4. Calendar Pages:

To keep track of planting and harvesting times, having calendar pages with month-by-month guidelines and to do lists in a garden journal can help you plan when to plant and harvest specific crops.

I like to use planners that let me set the frost dates and the average highs and lows in my area. Then I can take the information that follows my seasons, not the seasons assumed by the author of the guide.

There are going to be some plants that need extra care. Noting that information will help you remember when to look for those details and specifics. This information is invaluable when it comes to maintaining the health and productivity of your garden.

When I plant out lettuce or spinach, I check on seedlings a few times a day for the first few weeks. If these plants are doing well, not getting eaten by slugs or little animals, then I know they won’t need me to be so careful with them. If I do see that slugs are attacking, then I know what to do to stop any more damage.

I add all this information into my calendar pages so that I remember from season to season what to do to keep my garden safe and thriving.

Calendar pages also make it easy to track weather patterns that could impact your plants’ growth – such as frost dates or heavy rains that can cause flooding or other damage.

With a calendar page in your garden journal, you can easily reference past notes about what worked well for different varieties of plants or growing conditions from year to year, so you will know what works best for future seasons.

Finally, recording images throughout the season on the calendar pages is a great way to document your work in the garden so that you can always look back fondly on your successes.

5. Garden Progress Tracking:

The key to success in gardening is being able to measure progress over time. Keeping records of progress such as seed germination rates, fertilization schedules, weather log, and pest control treatments will help ensure that your efforts aren’t wasted.

Use a garden habit tracker to keep track of what needs to be done each day through the seasons. I have created a small course called the garden management system with three types of habit trackers that makes it easy to garden with only 10 minutes a day.

Making a habit of going out to your garden each day, gives you a natural sense of what your garden needs. I also use the habit of going outside to my garden a time to just breathe and enjoy the space in the garden. The habit tracker reminds me to take the time to enjoy the garden using this garden journal.

Review Time

Use your garden journal to then evaluate for your next year’s garden. Take checklists of what to do in each month like the checklist from September or July to add to your garden journal. Looking at what worked and what didn’t will give you a chance to know what works in your garden and what doesn’t. Your garden journal will become one of your most valuable assets.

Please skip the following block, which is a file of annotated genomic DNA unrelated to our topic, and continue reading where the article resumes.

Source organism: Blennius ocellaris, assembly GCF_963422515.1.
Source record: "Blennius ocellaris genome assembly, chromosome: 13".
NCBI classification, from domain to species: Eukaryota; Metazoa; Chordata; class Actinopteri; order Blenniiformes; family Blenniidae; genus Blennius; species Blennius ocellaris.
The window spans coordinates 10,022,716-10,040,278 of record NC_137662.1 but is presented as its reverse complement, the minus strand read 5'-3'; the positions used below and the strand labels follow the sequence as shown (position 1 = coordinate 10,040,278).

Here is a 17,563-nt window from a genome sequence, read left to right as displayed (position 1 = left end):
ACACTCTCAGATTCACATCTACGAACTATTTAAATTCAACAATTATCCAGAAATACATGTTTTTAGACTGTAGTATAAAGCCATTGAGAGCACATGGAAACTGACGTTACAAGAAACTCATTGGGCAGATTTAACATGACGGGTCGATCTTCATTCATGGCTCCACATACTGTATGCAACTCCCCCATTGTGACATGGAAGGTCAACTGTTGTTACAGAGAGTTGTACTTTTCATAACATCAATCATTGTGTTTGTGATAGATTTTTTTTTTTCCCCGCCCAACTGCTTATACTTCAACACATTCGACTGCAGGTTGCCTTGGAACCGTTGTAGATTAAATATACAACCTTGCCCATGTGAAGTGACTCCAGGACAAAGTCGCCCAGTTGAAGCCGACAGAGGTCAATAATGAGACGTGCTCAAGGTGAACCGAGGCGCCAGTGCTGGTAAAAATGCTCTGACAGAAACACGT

Garden journals have such a great space to give you to dream about the future, to evaluate the past, and try for new more effective things for your garden for the future.

picture of a plan with bright colors
making a plan for success

How to set up a Garden Journal?

The best garden journals meet your needs and make it easy for you to keep track of the most important parts of your garden. You can have a basic journal or a gardening journal that includes extremely detailed spaces to write information.

Sometimes with setting up a DIY garden journal planner, I’m able to get what is the most important parts of my garden and skip the parts that didn’t serve me or my garden.

Different Types of Journals

Here is space dedicated to the 5 essential elements of gardening. But great to add your own structure to the garden journal planner:

To make your own garden journal, you can use a variety of materials.

Here are some ideas:

  • lank pages – Get creative with a blank spiral or composition notebook to document your gardening success.

  • Variety of notebook paper to document your gardening success like grid paper, lined paper, gardening related journal prompts, graph paper, spiral notebook

  • Calendar pages – Add month-by-month to do lists and guidelines to track planting and harvesting times.

  • Photos – Take images throughout the season to document your successes.

  • Graph paper – Use graph paper to sketch out garden layouts or plan for next seasons’ crops.

  • Specialized pages – There are specialized garden journaling templates available online that help organize information and provide structured prompts for each entry.

  • Memory keeper binder – If you want an all-in-one solution, consider creating a memory keeper binder with pockets for storing seed packets and photos.

5 Best Gardening Journals

If you don’t have time or energy to create a DIY garden journal, then there are some great options to buy as a garden planner. Many of these garden journals have helpful tips for your garden planning for each growing season.

The gardening process can be confusing, so having your information all in the place in invaluable.

Online and Printable

Garden Journal from Create My Garden– Coming April 2023!

garden journal simplified with flowers on cover
Garden Journal Simplified